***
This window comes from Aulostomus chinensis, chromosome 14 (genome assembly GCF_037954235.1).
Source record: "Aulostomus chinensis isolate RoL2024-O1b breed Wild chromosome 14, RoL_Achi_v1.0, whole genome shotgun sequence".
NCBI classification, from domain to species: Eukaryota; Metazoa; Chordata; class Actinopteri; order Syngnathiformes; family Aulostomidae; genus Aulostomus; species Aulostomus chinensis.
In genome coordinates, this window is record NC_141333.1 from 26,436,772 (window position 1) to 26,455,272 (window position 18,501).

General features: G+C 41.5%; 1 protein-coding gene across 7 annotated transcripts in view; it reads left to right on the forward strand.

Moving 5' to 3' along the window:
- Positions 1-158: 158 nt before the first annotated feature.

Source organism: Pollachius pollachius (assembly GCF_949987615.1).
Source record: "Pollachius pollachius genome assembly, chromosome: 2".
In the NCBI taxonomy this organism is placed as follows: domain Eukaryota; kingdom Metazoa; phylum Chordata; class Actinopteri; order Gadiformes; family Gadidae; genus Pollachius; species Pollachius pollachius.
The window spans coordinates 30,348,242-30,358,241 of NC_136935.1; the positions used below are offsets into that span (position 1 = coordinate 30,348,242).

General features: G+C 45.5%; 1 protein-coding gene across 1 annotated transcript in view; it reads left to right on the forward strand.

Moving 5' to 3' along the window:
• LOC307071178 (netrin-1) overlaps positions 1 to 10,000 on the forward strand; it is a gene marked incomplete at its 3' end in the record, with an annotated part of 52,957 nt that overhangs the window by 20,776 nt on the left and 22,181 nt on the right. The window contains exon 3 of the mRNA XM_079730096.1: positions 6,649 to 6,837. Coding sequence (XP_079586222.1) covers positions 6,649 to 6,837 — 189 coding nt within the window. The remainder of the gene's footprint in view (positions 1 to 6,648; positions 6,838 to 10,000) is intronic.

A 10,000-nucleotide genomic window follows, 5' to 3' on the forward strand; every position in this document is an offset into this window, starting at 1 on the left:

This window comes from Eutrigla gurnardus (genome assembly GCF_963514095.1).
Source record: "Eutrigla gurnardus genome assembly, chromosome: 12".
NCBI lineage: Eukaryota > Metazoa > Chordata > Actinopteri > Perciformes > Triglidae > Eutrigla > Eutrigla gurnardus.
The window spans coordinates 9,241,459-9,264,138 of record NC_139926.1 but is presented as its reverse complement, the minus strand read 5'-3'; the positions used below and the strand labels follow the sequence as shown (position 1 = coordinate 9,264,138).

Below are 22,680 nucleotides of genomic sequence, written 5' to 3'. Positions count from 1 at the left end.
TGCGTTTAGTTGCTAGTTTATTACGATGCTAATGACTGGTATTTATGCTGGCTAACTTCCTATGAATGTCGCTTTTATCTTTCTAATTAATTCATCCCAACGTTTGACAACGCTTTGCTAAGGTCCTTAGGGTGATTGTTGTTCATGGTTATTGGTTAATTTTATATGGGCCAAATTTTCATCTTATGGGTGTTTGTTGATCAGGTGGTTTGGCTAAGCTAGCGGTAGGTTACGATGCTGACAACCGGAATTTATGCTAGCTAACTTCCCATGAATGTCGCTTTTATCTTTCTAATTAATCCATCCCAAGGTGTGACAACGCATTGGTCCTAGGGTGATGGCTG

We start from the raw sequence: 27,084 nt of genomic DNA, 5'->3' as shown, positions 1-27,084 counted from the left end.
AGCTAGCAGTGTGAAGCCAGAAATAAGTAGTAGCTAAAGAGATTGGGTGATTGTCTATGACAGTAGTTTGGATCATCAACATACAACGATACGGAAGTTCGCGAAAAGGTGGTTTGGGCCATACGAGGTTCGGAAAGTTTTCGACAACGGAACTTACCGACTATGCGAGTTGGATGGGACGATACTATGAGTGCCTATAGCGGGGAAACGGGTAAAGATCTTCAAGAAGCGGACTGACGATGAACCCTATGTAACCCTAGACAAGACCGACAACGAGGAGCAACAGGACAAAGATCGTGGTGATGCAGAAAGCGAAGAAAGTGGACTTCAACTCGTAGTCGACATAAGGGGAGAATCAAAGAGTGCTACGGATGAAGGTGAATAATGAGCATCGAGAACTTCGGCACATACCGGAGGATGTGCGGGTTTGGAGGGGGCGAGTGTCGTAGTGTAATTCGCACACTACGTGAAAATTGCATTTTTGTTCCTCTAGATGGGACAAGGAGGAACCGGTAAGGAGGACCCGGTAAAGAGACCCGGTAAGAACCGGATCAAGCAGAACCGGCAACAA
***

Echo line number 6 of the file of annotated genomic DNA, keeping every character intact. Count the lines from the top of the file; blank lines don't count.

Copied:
Moving 5' to 3' along the window: